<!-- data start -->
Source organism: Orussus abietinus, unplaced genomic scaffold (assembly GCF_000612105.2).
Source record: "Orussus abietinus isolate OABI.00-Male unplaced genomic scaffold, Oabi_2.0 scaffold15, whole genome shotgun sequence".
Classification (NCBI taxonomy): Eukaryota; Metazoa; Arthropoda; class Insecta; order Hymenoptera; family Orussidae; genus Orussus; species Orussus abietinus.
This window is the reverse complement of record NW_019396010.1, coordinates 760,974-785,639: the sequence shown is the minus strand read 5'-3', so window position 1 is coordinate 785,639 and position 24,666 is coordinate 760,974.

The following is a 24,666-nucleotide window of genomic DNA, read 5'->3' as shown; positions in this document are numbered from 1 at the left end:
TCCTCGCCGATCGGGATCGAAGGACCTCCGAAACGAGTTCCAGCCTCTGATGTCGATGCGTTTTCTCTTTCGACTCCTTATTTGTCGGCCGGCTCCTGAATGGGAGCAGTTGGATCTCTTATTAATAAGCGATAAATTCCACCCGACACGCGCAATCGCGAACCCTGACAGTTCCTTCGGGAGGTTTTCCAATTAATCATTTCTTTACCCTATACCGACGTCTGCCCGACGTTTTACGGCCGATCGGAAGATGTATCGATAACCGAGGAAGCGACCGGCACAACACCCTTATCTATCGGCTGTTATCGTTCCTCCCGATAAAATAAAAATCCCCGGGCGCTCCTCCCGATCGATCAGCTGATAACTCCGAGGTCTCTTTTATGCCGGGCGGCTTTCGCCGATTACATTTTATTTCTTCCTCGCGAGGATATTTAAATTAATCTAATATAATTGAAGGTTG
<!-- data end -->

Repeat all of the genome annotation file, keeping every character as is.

Source organism: Orussus abietinus, unplaced genomic scaffold (assembly GCF_000612105.2).
Source record: "Orussus abietinus isolate OABI.00-Male unplaced genomic scaffold, Oabi_2.0 scaffold15, whole genome shotgun sequence".
Classification (NCBI taxonomy): Eukaryota; Metazoa; Arthropoda; class Insecta; order Hymenoptera; family Orussidae; genus Orussus; species Orussus abietinus.
This window is the reverse complement of record NW_019396010.1, coordinates 760,974-785,639: the sequence shown is the minus strand read 5'-3', so window position 1 is coordinate 785,639 and position 24,666 is coordinate 760,974.

The following is a 24,666-nucleotide window of genomic DNA, read 5'->3' as shown; positions in this document are numbered from 1 at the left end:
TCCTCGCCGATCGGGATCGAAGGACCTCCGAAACGAGTTCCAGCCTCTGATGTCGATGCGTTTTCTCTTTCGACTCCTTATTTGTCGGCCGGCTCCTGAATGGGAGCAGTTGGATCTCTTATTAATAAGCGATAAATTCCACCCGACACGCGCAATCGCGAACCCTGACAGTTCCTTCGGGAGGTTTTCCAATTAATCATTTCTTTACCCTATACCGACGTCTGCCCGACGTTTTACGGCCGATCGGAAGATGTATCGATAACCGAGGAAGCGACCGGCACAACACCCTTATCTATCGGCTGTTATCGTTCCTCCCGATAAAATAAAAATCCCCGGGCGCTCCTCCCGATCGATCAGCTGATAACTCCGAGGTCTCTTTTATGCCGGGCGGCTTTCGCCGATTACATTTTATTTCTTCCTCGCGAGGATATTTAAATTAATCTAATATAATTGAAGGTTG